Karen – good question! The grading has been confusing in part because Canada, the US, and then Vermont all do it differently. Coombs has a good explanation here: and it’s really a matter of what you prefer. I prefer grade B because I like the stronger flavor – it’s stronger because they boil it down more – and because I tend to cook or bake with maple syrup more than eat it on pancakes and waffles. It’s totally confusing and the industry is working on developing and promoting a standard scale.

    Mary – Vermont is lovely. I’m guessing I visited in the “least pretty” time of year, but I still found it to be utterly charming. You’re lucky to live in such a beautiful place.

    Alan – apple picking! I definitely miss that about the northeast :)

    kelli – ;)

  25. TJ says:

    boiling maple syrup and drizzling it on clean snow & sugar on snow with a pickle – sounds like food fairy tale! (the snow in BJ is oftentimes grey…) thanks Jen for taking us on a virtual tour of Maple Syrup making!! :)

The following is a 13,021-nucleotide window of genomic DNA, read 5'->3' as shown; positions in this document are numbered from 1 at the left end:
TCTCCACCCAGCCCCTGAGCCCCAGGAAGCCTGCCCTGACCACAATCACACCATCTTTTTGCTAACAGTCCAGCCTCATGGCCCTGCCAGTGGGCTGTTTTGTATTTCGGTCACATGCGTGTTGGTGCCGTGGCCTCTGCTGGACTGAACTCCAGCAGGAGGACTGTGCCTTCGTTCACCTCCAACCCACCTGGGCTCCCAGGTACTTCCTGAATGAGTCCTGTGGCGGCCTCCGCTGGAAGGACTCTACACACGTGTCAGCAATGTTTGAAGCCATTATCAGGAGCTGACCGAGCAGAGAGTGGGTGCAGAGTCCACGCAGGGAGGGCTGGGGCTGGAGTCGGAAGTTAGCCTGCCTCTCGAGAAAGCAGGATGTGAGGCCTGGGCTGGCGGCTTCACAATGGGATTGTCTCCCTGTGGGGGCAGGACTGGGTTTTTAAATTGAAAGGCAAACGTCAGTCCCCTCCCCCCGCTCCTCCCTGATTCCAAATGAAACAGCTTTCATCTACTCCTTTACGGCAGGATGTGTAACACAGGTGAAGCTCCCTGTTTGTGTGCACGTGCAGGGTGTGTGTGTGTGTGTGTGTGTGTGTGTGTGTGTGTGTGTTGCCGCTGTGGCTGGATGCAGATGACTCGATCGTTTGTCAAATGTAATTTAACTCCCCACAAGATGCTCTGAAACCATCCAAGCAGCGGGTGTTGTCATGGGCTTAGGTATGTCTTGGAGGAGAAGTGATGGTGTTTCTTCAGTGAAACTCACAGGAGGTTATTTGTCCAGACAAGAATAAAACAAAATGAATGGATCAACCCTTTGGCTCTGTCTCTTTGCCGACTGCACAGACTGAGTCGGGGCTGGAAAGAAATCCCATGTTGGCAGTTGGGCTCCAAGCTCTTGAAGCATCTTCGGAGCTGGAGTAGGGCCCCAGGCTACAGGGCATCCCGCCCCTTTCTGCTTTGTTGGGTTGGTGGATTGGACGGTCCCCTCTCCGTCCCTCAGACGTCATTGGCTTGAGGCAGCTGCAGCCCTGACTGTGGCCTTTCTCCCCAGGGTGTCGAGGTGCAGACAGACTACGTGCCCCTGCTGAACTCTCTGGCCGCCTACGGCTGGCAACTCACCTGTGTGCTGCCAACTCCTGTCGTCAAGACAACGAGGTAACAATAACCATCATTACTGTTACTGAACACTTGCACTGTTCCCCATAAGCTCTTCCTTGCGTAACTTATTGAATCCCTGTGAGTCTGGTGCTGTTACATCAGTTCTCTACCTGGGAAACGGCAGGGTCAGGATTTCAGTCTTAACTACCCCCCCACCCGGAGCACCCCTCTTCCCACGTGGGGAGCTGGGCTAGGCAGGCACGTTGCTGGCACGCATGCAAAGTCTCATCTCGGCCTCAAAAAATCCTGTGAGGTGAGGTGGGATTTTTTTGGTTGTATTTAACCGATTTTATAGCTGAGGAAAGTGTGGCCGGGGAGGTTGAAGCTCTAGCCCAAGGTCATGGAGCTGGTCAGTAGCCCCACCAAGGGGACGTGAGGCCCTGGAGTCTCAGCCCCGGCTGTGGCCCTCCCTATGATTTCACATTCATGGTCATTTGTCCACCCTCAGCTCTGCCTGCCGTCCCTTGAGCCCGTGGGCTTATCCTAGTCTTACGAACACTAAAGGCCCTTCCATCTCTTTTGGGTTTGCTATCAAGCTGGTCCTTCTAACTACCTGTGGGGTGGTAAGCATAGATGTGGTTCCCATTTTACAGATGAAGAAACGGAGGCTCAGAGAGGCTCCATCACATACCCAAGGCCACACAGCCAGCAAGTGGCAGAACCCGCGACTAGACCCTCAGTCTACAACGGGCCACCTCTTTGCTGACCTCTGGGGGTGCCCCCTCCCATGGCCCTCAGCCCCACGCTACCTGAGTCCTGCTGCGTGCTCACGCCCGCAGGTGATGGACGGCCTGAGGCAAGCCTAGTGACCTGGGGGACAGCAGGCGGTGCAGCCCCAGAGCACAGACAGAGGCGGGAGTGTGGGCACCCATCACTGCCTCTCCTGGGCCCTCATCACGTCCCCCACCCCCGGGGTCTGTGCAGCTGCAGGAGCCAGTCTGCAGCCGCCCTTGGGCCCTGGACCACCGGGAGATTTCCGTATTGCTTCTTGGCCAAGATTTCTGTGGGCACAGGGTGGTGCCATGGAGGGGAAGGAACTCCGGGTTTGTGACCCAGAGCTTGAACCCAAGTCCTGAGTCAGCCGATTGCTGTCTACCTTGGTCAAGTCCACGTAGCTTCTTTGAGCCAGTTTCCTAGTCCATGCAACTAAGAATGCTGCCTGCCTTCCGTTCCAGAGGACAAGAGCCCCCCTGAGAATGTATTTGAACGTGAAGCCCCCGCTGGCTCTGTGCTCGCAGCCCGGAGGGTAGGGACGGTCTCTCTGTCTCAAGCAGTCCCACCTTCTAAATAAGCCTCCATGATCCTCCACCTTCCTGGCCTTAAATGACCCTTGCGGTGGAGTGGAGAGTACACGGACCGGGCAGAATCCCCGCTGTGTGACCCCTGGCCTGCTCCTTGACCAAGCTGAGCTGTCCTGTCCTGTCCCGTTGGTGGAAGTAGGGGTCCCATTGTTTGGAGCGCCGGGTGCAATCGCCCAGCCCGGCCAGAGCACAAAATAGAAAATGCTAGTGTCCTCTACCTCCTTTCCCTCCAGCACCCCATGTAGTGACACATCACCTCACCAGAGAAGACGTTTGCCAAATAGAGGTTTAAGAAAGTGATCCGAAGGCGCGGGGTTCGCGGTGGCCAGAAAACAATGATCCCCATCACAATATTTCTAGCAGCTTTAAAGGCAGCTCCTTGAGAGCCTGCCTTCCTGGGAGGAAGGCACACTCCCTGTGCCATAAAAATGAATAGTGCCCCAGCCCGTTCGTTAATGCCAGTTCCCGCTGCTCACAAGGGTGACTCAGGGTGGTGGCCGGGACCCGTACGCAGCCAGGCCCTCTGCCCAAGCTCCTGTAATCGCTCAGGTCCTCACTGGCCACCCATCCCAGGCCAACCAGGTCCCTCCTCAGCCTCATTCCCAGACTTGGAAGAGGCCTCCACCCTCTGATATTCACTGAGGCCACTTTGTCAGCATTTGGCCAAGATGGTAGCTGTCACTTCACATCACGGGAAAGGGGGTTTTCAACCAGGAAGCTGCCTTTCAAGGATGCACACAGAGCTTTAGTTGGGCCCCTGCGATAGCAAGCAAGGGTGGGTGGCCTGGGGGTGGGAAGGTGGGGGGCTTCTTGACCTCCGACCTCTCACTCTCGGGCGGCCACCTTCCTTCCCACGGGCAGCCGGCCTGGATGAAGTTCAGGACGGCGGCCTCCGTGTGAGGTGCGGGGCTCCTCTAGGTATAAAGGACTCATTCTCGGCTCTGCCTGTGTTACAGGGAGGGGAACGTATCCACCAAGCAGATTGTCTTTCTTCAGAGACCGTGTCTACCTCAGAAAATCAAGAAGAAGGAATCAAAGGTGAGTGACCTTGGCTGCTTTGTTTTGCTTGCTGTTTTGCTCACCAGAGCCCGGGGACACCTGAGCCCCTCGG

26. Linda Butwinick says:

    Love your writings, the trips & photos. I live in Minnesota & have visited the hidden sugar shacks deep in the woods off the North Shore of Lake Superior. Wonderful.

  27. Stephus @ stephsapartmentkitchen says:

    Wow. As always, your photos are incredible and what a fantastic opportunity! OF COURSE your pizzas at King Arthur turn out picture perfect and impeccably made. I gasped out loud when I saw the photo of the different grade maple syrups. It makes me so happy to know that you enjoyed your time in my home, New England :)